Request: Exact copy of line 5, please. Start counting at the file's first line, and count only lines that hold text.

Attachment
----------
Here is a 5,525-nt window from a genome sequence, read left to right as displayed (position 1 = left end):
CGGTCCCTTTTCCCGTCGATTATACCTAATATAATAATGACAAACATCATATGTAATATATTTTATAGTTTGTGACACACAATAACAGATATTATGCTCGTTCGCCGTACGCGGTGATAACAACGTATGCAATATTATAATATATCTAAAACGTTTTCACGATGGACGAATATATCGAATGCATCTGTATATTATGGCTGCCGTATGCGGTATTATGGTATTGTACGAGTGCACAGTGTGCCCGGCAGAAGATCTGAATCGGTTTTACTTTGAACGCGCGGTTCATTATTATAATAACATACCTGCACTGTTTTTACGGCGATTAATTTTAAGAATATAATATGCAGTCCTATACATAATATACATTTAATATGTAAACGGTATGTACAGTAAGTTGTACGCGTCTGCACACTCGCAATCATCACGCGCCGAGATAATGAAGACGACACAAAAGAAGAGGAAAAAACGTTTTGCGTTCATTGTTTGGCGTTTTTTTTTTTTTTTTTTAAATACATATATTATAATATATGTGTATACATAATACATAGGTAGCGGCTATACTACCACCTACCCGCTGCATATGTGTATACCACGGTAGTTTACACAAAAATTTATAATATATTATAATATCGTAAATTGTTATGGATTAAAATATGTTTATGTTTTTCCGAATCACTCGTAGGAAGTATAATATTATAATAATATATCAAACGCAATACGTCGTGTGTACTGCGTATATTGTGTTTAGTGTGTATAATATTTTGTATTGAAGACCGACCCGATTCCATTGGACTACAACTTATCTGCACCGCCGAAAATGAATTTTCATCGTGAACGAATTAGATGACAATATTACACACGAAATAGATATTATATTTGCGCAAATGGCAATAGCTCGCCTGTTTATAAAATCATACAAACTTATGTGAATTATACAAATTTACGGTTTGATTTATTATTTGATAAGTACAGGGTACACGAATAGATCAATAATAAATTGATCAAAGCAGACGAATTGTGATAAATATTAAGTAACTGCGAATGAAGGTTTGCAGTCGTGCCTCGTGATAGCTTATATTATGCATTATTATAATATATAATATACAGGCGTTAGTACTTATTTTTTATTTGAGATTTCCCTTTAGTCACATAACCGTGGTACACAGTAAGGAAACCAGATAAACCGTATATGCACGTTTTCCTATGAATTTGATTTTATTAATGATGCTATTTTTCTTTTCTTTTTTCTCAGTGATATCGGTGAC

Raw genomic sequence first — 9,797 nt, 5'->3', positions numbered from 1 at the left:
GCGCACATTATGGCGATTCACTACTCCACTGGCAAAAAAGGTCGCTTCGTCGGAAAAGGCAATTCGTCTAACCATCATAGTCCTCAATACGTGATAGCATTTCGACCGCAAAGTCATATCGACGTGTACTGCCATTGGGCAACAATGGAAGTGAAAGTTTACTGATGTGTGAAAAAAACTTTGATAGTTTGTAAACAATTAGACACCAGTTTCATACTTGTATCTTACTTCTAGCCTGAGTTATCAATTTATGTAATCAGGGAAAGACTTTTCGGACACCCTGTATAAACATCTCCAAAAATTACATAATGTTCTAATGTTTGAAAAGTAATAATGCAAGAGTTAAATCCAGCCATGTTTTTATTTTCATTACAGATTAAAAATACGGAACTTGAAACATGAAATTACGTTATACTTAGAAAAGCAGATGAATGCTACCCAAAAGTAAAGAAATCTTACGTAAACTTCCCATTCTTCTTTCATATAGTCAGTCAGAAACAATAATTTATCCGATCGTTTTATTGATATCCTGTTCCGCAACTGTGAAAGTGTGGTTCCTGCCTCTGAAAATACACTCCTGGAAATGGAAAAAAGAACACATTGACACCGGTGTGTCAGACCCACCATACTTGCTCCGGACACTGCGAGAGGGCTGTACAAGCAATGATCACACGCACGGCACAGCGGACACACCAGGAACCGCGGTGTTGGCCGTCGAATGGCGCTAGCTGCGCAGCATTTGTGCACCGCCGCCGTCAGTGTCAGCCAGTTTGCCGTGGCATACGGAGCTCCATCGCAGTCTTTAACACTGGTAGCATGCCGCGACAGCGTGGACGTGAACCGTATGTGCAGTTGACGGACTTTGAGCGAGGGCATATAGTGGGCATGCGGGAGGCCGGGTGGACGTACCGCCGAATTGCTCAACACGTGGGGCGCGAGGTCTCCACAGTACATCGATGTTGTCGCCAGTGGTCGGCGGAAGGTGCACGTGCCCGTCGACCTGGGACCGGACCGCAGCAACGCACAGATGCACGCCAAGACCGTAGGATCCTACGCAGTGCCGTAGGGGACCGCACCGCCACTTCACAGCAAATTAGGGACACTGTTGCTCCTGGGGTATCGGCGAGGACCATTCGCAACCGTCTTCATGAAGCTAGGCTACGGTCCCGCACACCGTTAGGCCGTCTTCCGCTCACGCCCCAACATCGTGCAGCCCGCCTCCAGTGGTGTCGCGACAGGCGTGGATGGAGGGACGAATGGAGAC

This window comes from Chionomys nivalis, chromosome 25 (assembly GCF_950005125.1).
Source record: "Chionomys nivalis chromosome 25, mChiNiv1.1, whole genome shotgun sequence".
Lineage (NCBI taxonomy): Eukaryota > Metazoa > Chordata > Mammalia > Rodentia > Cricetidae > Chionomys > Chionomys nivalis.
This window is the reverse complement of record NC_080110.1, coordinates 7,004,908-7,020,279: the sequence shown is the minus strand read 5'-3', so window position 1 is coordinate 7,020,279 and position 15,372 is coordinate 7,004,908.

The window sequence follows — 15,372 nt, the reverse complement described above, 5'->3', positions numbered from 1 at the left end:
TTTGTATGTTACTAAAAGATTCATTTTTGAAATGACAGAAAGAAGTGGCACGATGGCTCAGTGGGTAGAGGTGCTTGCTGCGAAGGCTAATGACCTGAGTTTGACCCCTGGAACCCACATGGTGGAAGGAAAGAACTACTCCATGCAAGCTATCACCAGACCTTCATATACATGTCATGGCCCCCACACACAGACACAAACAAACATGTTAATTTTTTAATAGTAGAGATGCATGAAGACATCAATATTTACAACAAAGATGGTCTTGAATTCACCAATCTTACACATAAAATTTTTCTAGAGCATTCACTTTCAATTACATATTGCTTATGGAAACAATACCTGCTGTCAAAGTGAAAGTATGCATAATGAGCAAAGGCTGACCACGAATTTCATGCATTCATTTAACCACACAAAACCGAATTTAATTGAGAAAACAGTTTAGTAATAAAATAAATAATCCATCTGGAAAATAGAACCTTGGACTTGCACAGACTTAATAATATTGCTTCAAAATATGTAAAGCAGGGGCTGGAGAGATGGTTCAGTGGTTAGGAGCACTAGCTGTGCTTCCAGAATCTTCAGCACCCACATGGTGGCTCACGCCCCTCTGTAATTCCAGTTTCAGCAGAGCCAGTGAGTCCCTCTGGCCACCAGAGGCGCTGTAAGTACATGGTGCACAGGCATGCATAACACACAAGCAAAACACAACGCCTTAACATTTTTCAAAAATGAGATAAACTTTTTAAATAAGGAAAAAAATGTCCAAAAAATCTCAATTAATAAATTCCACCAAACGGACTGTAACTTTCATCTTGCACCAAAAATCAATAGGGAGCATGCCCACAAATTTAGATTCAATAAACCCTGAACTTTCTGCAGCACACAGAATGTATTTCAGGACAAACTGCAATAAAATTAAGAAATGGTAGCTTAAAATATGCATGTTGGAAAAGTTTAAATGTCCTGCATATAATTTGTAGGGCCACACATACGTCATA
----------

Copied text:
This window comes from Chionomys nivalis, chromosome 25 (assembly GCF_950005125.1).